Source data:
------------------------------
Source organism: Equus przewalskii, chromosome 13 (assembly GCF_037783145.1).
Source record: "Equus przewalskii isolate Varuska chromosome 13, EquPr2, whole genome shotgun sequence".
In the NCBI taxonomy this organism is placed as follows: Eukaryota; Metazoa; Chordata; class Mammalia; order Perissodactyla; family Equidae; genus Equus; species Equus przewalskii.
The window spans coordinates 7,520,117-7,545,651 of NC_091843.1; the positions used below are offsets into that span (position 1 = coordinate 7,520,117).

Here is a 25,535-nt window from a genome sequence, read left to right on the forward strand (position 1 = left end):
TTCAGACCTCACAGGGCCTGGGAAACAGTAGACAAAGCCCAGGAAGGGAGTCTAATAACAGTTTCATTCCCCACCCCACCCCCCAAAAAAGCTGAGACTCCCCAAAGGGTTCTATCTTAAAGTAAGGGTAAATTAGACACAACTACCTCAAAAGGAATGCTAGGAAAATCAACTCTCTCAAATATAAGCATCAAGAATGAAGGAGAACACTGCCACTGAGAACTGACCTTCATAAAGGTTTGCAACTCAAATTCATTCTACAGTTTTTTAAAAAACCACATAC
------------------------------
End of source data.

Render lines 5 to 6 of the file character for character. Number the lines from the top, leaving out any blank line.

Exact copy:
Here is a 25,535-nt window from a genome sequence, read left to right on the forward strand (position 1 = left end):
TTCAGACCTCACAGGGCCTGGGAAACAGTAGACAAAGCCCAGGAAGGGAGTCTAATAACAGTTTCATTCCCCACCCCACCCCCCAAAAAAGCTGAGACTCCCCAAAGGGTTCTATCTTAAAGTAAGGGTAAATTAGACACAACTACCTCAAAAGGAATGCTAGGAAAATCAACTCTCTCAAATATAAGCATCAAGAATGAAGGAGAACACTGCCACTGAGAACTGACCTTCATAAAGGTTTGCAACTCAAATTCATTCTACAGTTTTTTAAAAAACCACATAC